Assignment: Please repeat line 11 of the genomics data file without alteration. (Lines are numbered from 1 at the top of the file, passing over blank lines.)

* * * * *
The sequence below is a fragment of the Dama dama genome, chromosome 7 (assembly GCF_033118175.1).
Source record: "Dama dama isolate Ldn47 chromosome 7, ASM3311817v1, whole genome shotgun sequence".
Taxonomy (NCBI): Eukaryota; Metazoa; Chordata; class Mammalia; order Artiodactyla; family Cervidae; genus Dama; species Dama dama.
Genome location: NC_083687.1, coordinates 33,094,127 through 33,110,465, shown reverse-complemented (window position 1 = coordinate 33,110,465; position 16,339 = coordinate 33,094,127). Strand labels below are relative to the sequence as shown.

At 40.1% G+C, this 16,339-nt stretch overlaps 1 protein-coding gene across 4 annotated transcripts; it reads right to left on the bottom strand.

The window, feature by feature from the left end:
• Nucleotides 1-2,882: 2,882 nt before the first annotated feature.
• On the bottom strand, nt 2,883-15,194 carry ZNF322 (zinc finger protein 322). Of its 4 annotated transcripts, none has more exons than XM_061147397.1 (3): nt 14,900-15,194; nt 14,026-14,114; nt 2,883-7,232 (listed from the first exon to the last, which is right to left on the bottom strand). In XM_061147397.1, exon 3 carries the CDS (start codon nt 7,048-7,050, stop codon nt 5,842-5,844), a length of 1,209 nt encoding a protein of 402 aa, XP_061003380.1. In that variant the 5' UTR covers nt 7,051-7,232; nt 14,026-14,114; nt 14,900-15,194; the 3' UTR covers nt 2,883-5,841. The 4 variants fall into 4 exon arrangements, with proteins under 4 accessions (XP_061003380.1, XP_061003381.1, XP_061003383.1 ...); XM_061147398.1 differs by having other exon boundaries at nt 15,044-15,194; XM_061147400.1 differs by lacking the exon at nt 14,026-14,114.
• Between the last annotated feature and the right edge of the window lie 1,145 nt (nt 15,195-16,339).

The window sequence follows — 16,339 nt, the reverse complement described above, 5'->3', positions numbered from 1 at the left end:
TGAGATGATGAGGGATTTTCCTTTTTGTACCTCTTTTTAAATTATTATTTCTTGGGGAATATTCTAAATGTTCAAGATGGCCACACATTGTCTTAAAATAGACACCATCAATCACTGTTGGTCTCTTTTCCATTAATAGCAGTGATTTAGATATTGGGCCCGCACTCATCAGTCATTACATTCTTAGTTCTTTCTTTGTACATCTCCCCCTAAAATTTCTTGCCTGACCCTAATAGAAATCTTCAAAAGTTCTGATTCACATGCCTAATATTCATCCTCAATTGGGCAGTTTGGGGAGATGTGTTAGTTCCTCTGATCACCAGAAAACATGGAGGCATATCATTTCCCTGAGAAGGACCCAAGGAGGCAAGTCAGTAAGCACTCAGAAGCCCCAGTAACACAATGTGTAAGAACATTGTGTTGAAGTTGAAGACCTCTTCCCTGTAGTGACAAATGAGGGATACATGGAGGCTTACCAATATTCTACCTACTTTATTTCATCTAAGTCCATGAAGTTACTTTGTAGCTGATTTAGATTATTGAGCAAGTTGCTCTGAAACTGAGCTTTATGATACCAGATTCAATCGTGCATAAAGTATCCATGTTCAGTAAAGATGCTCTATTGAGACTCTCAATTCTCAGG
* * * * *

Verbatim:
TGAGATGATGAGGGATTTTCCTTTTTGTACCTCTTTTTAAATTATTATTTCTTGGGGAATATTCTAAATGTTCAAGATGGCCACACATTGTCTTAAAATAGACACCATCAATCACTGTTGGTCTCTTTTCCATTAATAGCAGTGATTTAGATATTGGGCCCGCACTCATCAGTCATTACATTCTTAGTTCTTTCTTTGTACATCTCCCCCTAAAATTTCTTGCCTGACCCTAATAGAAATCTTCAAAAGTTCTGATTCACATGCCTAATATTCATCCTCAATTGGGCAGTTTGGGGAGATGTGTTAGTTCCTCTGATCACCAGAAAACATGGAGGCATATCATTTCCCTGAGAAGGACCCAAGGAGGCAAGTCAGTAAGCACTCAGAAGCCCCAGTAACACAATGTGTAAGAACATTGTGTTGAAGTTGAAGACCTCTTCCCTGTAGTGACAAATGAGGGATACATGGAGGCTTACCAATATTCTACCTACTTTATTTCATCTAAGTCCATGAAGTTACTTTGTAGCTGATTTAGATTATTGAGCAAGTTGCTCTGAAACTGAGCTTTATGATACCAGATTCAATCGTGCATAAAGTATCCATGTTCAGTAAAGATGCTCTATTGAGACTCTCAATTCTCAGG